Opinion

‘Counter info session’ does not represent conservatism

March 21 was a very loud day in the Breezeway. Walking to class, I could hear the discussion at the “counter information session” to Islam Awareness Week. As the discussion got heated, I found myself interested in how many university administrators were supervising the event. It is particularly disappointing that law enforcement had to be at this event – and many others throughout the week – to ensure peace.

The two representatives for this “counter information session” had the right to hold the event but were misguided in how they went about treating the other side. Their statement for banning Islam in this country carries emotional hate directed at Muslim students at the university. The rash and illogical arguments of these representatives make it tougher for other conservatives to speak on campus.

Let me state that the modern Conservative Party is welcoming to everybody on campus – regardless of religion. The session criticized one segment of the American population, which contradicts the ideas on which this country was founded. In order to analyze theocracies that use religion to their own ends like those in the Middle East, we must also recognize other instances of this happening in different faiths – not just Islam – throughout history. Additionally, there is a difference between the policies and cultures of certain states and the faith of Islam as a whole.

Islam and Christianity have teachings that everyone should read, but they also share a similar history of some followers subverting their sacred verses. It seemed, in my perspective, sanctimonious that the organizers of this event could criticize solely Islam.

We should not criticize everyone who follows a religion of peace just because others commit evils prompted by their twisted understandings of it. They do not do it in the name of their belief but for the hatred in their hearts. The true followers of Islam, or any other religion, are good people who do not need to be attacked by an outside group wanting to score political points. The “counter information session,” while within constitutional rights, does not represent my views or the views of fellow conservatives.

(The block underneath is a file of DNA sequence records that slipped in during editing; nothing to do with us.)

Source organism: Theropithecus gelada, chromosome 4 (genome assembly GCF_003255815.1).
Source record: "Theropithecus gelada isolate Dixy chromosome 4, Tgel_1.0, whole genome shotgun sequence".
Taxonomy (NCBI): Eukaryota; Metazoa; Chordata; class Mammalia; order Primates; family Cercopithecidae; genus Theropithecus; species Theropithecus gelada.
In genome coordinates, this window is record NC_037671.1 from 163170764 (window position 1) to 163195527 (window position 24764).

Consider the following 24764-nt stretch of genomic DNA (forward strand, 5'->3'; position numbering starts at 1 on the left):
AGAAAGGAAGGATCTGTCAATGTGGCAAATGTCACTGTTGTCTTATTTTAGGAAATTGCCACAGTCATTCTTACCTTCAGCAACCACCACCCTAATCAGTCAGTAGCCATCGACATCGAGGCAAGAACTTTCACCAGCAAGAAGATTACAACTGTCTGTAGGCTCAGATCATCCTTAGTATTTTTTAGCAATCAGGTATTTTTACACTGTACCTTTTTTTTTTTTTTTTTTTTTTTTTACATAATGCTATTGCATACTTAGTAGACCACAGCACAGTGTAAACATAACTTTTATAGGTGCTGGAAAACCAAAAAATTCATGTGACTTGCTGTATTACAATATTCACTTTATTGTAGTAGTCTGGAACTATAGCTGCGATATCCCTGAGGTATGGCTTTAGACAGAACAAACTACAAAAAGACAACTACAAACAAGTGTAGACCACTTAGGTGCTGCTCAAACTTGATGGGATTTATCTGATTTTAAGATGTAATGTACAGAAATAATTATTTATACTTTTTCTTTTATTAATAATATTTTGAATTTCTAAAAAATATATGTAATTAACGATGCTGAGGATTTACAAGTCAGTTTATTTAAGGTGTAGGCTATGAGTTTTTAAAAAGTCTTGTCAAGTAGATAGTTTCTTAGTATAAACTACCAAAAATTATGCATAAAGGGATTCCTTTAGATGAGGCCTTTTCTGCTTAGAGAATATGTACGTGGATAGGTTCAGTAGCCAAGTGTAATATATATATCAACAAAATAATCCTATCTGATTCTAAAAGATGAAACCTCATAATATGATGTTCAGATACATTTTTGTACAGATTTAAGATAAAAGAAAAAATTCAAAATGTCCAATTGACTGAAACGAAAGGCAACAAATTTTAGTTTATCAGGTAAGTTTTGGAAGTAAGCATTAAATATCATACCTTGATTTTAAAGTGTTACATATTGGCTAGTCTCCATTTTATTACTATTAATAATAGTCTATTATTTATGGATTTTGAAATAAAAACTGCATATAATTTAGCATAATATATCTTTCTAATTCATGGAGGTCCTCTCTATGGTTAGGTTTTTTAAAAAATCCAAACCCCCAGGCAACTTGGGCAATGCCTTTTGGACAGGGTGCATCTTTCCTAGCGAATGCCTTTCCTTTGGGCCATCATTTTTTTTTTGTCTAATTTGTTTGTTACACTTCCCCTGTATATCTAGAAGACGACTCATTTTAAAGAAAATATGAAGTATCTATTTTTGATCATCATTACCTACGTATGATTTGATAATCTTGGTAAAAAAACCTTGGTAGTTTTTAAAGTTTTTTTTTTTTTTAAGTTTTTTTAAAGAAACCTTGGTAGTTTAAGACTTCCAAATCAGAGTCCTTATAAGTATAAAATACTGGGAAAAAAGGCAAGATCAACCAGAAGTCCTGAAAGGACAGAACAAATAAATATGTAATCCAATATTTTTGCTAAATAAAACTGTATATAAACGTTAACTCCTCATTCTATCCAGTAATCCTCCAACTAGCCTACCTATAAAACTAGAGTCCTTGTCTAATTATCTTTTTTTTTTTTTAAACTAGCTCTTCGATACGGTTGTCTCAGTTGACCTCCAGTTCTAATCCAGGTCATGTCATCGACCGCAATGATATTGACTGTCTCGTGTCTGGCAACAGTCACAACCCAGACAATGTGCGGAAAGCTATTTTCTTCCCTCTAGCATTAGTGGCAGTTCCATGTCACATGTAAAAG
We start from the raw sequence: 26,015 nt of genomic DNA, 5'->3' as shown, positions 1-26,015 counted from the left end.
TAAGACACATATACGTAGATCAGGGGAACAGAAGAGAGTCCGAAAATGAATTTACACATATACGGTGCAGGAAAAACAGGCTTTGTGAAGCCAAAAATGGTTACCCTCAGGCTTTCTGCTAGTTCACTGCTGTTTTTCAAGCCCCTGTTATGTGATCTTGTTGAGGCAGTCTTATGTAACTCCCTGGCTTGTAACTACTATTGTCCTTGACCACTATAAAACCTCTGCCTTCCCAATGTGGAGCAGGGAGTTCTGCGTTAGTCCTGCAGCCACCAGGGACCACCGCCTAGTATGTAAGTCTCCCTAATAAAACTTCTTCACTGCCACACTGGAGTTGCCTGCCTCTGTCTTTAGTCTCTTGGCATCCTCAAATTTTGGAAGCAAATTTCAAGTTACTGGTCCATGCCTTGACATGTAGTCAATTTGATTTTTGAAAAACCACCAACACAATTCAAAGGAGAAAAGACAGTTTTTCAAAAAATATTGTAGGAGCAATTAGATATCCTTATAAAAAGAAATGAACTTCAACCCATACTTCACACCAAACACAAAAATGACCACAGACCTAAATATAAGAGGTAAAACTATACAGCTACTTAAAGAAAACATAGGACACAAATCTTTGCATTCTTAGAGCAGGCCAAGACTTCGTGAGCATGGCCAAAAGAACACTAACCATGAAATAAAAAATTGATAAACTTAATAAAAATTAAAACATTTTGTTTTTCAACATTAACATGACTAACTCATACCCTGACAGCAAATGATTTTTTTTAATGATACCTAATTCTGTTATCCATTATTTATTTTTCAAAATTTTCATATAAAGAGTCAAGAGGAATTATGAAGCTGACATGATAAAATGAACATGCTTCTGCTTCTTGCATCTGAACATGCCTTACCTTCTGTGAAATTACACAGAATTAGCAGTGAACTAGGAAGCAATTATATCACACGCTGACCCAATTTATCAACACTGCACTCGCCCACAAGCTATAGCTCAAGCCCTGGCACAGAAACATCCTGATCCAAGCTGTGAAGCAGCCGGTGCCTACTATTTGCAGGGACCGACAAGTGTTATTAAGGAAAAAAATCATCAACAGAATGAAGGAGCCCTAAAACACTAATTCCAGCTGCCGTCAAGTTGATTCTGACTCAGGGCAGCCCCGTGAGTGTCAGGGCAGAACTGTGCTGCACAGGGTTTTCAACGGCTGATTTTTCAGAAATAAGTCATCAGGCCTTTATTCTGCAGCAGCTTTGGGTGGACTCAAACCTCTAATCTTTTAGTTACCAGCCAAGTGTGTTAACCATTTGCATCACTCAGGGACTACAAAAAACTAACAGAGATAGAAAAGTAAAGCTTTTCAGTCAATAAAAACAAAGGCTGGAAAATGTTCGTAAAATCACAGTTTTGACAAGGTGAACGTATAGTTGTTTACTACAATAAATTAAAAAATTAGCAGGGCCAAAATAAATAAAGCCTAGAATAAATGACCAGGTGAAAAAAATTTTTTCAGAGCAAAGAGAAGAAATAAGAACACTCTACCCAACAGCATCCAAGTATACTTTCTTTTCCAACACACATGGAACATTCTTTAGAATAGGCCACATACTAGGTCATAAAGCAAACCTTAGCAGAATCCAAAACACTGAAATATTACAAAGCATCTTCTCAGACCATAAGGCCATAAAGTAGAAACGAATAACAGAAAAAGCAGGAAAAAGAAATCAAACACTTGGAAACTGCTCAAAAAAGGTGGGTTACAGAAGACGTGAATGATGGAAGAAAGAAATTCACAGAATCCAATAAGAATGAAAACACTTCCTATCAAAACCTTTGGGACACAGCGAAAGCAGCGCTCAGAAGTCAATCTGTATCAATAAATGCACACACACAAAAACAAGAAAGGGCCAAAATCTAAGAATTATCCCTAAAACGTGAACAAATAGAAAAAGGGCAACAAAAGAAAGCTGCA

Joseph Krupar is a freshman majoring in political science.

Featured image courtesy Flickr user cherrytreeblossoms. 

March 29, 2017

Reporters

Joseph Krupar


Around the Web
  • Miami Herald
  • UM News
  • HurricaneSports

At their best, they are UM’s most dynamic players on each side of the ball. But the Ahmmon Richards ...

A day after practicing in the Carol Soffer Football Indoor Practice Facility for the first time in s ...

It appears that at least one LSU receiver won’t be available at the University of Miami football ope ...

After the Miami Hurricanes football team spent part of its practice on Monday in a torrential downpo ...

Nothing like a comic book cover on steroids to get University of Miami and LSU football fans juiced ...

Intergroup Dialogue, soon to be offered as a course, fosters a sense of belonging, an appreciation f ...

Aretha Franklin and her music defined “what is soul” to generations of music lovers. ...

The University of Miami kicked into high gear to welcome thousands of new students and ensure move-i ...

UM President Julio Frenk welcomes first-year and transfer students to UM in signature ’Cane Kickoff ...

Miami Law conducts its inaugural Legal Impact Hack for first-year students. ...

The University of Miami volleyball team won its exhibition match over FIU, 3-0, Saturday at the Knig ...

Coming off a road win in its season opener, the University of Miami soccer team will welcome crossto ...

In head coach Sarah Barnes' debut at the helm, the University of Miami soccer team won its seas ...

The Hurricanes practiced in the Carol Soffer Indoor Practice Facility for the first time ever on Fri ...

Malik Rosier, Travis Homer and Ahmmon Richards are key returning playmakers, but they are just the b ...

TMH Twitter
About TMH

The Miami Hurricane is the student newspaper of the University of Miami in Coral Gables, Fla. The newspaper is edited and produced by undergraduate students at UM and is published weekly in print on Tuesdays during the regular academic year.